Lean. A topic you increasingly hear under discussion in almost any business situation. Originally a manufacturing concept, the principals involved have seen it become increasingly relevant for any part of a company reliant on processes and their effective flow.

What will drive the changes you’re looking for?
In short, top down canalizing of bottom up initiatives. Sub optimization usually results when the chosen initiatives are only put forward from the work floor. The guys working in these jobs are trained up, full of enthusiasm, see the problems on a daily basis and are keen to make their own lives easier. However, these changes don’t really stand a chance when they’re not supported by top level management and integrated into the wider business strategy and planning.

To gain a real foothold in the business, ideas need to be phased down from top-management, consistently represented in the strategic decision making. They need to be targeted at the bigger issues holding up flow within the business, rather than with tinkering at the operational level.

The company direction need to see lean as a journey that requires continuous adjustment, looking to the entire value stream when driving improvements and understanding that only ongoing determination to do better will create a genuinely efficient operation. The workers have to initiate the plan, but their efforts must be part of a bigger picture. They must execute a business wide plan, rather than focusing on small, piecemeal, local adjustments that seem to make a difference to their personal contribution.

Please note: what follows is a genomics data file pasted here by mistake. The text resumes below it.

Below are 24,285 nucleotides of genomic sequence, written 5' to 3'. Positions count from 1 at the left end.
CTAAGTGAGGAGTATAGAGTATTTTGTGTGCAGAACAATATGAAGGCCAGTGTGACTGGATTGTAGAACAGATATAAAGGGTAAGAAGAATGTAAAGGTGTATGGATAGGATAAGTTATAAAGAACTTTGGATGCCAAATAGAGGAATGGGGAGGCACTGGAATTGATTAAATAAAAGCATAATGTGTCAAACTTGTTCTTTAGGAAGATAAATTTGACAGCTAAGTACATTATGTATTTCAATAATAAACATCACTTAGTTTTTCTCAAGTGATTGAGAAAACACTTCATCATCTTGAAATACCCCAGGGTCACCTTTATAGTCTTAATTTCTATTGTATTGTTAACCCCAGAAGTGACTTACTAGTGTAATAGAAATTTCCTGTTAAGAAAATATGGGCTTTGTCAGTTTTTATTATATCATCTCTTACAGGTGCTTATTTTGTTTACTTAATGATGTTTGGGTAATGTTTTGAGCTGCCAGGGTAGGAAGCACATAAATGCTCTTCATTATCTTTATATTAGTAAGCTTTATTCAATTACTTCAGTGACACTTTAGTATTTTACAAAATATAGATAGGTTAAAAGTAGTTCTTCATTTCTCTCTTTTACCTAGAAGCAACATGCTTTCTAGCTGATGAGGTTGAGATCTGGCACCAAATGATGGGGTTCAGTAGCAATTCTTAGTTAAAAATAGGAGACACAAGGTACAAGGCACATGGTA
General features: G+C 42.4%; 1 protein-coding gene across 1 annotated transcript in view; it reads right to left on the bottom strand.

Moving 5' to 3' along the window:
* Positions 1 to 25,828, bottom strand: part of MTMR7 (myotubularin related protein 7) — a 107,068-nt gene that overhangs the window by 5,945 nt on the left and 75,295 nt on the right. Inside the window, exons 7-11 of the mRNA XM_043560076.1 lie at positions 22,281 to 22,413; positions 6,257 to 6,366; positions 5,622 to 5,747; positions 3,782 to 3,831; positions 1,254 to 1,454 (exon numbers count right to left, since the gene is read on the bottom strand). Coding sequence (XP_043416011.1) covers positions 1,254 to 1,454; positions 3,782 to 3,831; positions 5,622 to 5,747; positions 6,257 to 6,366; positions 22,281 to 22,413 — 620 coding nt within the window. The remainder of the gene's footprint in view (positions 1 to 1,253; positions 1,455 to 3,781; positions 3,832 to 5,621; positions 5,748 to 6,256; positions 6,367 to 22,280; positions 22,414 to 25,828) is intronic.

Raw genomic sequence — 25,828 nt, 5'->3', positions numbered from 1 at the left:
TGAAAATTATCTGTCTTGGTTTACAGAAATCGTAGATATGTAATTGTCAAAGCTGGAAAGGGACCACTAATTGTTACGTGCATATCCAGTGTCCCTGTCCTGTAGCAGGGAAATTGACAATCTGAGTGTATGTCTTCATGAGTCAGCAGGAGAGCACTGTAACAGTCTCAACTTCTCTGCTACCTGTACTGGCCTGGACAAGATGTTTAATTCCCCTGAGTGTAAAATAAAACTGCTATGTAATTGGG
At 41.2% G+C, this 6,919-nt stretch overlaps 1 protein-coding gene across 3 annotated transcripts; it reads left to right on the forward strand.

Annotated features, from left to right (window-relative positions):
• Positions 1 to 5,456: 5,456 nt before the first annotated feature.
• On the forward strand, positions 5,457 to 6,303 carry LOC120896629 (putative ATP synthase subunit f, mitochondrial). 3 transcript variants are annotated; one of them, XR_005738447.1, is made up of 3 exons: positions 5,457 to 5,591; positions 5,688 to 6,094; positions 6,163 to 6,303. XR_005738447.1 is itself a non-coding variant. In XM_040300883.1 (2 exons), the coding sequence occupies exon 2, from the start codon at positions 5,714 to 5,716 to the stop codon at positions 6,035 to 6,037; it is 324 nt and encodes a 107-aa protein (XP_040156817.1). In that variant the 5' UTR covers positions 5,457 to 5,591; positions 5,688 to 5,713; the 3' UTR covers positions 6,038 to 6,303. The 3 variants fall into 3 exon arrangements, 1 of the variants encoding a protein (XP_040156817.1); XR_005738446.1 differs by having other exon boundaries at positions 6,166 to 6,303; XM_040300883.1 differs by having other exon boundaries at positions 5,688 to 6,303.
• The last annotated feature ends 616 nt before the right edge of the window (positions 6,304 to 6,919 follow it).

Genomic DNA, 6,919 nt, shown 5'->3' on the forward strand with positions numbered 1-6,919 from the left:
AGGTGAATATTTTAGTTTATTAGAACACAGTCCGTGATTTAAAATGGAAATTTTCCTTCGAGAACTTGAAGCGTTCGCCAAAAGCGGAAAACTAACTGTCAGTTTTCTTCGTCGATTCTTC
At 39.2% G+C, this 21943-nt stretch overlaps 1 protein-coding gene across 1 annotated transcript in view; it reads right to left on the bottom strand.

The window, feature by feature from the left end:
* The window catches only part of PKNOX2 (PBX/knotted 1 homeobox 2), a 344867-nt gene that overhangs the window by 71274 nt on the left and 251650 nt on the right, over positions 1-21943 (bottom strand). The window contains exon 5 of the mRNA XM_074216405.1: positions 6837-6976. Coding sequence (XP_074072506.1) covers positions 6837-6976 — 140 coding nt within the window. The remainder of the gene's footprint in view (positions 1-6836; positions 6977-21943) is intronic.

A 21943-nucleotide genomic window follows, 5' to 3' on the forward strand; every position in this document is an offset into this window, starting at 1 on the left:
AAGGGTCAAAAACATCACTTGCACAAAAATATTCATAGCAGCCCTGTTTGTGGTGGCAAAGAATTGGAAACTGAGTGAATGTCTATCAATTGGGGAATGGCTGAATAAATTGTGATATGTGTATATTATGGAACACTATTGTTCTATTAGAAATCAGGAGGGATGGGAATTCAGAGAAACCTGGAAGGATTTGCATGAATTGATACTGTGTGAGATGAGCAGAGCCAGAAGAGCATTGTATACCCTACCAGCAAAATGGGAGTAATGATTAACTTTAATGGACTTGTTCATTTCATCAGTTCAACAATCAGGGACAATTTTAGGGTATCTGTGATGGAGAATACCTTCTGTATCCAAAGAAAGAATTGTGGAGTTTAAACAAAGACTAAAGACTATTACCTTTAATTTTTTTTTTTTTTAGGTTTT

The other absolutely key concept, and the true success of the ‘Japanese way’, is the genuine mobilization of every grey cell in the organization. From the top executive to the cleaning staff, every day, everyone needs to be passionate and determined to look for ways to do things better. They need to have ownership of the business and passion to make it as successful as it can possibly be.

And don’t be afraid to think big. You can’t consider the total value stream if you’re continually busy with small projects. The end results come with effective stock level management throughout the entire business, tangible shortening of lead times, and true understanding of what value for the customer represents. These things are not achieved by focusing closely on individual roles or tasks.

Understanding that if you fail to deliver value, you’ve lost your raison d’etre can take a seismic shift in thinking for some professionals. Many businesses think that they know what their customers want, but do they really? Are new ideas, products or features genuinely tested in the market? How many new products have misfired when they’ve gone into physical reality, despite the brilliance of the idea and the thoroughness of its development? It’s the practice that will determine success. Assumptions from geniuses are still assumptions. It’s the response of real customers that can tell you whether you’ve got a winner on your hands. Any business that doesn’t have the customer at the center of all their thinking should be prepared for a difficult road ahead.